The organisers of a national march against white supremacy in the US have publicly apologised for scheduling their event on Yom Kippur.
The March for Racial Justice in Washington DC, which bills itself as a "multi-community movement led by a coalition united in our demands for racial equity and justice”, was publicly criticised for choosing September 30 as the date to march. As the holiest day in the Jewish calendar, most Jews will spend Yom Kippur fasting and praying in the synagogue, and will be unable to attend the march.
Mayim Bialik, star of the Big Bang Theory and a Jewish social activist, expressed her frustration in a Facebook post on Sunday.
“Just found out that the March for Racial Justice is on YOM KIPPUR in DC,” Ms Bialik wrote. “Anyone else think that's absurd? I mean, it automatically excludes a distinct portion of people who historically have stood up for racial equality in enormous ways… trust me: it's on every calendar they checked before setting the date… super mad right now.”
However, in a statement released on Wednesday, the organisers of the march said they had chosen the date because it was the anniversary of the 1919 Elaine Massacre in Arkansas, where more than 200 black men and women were murdered. They said they had not realised September 30 was Yom Kippur.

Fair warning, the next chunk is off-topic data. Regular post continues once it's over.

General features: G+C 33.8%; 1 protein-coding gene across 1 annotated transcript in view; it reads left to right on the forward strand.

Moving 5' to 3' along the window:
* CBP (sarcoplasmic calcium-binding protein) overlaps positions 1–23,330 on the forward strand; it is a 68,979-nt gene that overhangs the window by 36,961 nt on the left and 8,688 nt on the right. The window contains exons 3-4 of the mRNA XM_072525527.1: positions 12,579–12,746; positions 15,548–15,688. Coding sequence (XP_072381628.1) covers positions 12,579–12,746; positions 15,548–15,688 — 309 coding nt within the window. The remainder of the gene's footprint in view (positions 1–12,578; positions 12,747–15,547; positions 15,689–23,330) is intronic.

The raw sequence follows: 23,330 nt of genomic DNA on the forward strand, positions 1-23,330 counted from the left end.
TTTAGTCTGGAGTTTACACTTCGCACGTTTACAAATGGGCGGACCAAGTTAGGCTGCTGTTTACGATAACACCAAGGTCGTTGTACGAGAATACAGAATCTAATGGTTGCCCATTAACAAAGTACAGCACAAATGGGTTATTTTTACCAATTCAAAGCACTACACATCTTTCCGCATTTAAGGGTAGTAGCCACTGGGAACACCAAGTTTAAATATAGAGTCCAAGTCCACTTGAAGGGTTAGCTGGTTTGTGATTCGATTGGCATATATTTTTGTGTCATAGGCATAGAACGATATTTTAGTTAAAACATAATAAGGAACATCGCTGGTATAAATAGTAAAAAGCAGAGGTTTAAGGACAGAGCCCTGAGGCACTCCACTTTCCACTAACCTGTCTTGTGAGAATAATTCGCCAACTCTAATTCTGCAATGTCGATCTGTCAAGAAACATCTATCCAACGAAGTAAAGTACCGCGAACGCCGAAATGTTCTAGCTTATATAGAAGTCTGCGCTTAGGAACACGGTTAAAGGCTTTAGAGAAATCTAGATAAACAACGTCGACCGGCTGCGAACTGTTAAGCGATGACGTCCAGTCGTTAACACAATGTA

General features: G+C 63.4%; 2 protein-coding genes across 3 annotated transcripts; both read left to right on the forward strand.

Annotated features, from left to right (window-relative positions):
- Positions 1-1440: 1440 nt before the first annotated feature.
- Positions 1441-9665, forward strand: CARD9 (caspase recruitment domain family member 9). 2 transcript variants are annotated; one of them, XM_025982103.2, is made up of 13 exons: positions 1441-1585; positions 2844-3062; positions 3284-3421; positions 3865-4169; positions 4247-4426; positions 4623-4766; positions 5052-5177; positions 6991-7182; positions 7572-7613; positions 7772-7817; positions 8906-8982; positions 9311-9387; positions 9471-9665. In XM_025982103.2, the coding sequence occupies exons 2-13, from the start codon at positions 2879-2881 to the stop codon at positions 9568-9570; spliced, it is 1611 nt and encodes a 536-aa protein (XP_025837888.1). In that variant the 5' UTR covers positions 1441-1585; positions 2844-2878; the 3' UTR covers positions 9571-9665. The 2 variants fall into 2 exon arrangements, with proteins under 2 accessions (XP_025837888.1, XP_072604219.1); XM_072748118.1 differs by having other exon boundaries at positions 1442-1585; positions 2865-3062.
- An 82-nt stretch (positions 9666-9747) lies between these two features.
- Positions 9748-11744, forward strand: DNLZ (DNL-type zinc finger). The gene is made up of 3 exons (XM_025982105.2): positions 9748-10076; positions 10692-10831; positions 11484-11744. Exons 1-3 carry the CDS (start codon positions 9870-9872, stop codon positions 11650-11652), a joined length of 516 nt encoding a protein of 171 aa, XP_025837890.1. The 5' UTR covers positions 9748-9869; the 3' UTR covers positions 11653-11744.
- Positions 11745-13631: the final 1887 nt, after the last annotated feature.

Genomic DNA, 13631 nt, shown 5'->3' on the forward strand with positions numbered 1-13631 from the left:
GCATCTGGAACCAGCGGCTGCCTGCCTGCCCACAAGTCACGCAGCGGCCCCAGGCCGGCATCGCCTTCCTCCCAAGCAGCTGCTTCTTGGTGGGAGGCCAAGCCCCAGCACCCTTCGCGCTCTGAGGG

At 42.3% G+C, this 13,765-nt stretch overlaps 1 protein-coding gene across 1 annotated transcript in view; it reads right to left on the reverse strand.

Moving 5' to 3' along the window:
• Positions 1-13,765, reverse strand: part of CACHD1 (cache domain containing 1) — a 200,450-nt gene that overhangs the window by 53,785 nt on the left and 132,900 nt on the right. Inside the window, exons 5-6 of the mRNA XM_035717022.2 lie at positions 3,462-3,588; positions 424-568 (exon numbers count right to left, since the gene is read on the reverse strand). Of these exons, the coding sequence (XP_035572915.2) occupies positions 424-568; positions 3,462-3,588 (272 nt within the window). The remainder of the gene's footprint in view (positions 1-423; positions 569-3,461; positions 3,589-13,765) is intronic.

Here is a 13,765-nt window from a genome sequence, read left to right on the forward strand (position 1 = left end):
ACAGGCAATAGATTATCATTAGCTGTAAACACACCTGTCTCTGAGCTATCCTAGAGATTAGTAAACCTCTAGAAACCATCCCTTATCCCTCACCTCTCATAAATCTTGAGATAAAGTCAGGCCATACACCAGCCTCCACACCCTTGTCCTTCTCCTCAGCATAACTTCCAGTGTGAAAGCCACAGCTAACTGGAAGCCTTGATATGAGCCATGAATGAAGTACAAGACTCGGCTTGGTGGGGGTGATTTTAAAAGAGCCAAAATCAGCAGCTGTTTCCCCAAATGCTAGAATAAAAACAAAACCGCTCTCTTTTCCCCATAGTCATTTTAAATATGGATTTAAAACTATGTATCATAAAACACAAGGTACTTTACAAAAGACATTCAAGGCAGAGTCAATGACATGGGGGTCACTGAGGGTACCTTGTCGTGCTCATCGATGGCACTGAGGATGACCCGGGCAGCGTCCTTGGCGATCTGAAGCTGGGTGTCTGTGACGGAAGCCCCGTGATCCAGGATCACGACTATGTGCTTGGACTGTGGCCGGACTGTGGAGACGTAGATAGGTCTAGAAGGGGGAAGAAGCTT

“Choosing this date, we now know, was a grave and hurtful oversight on our part," the organisers said. "It was unintentional and we are sorry for this pain as well as for the time it has taken for us to respond.”
The statement continued: “Our mistake highlights the need for our communities to form stronger relationships. After the horrifying events of the past weekend in Charlottesville, and the remarks by the President suggesting that 'both sides' are to blame, we understand more than ever the need for unity against those who hate us in our many identities.
“We have learned from our Jewish friends that Yom Kippur is a day of making amends and of asking and receiving forgiveness. We hope that our sincere apology will be received with compassion, and that we will build a stronger relationship among all our communities as a result.”
The organisers of the march also said they were “working on ways to include the Jewish community on Saturday September 30 after sundown and/or on Sunday October 1".
The statement continued: “We are marching in solidarity with our Jewish brothers and sisters who are observing the holiest of days on the Jewish calendar. Holding fast to Jewish tradition is also an act of resistance, in the face of growing antisemitism.
“This is a long-term struggle and our relationship to each other transcends one day and one march. As we learn from this planning mis-step, we are working with Jewish leaders to make racial justice resources and prayers available for Yom Kippur observances in Jewish communities as well.
“We hope that on that holy day, Jews in synagogues across the country will pray for racial justice – lifting up black and brown people, Jewish and non-Jewish – in hope for safety and wholeness. Spiritual sustenance is an essential part of this work for justice. We’re committed to working together with the Jewish community throughout the year and every year until true justice for all of us is won”.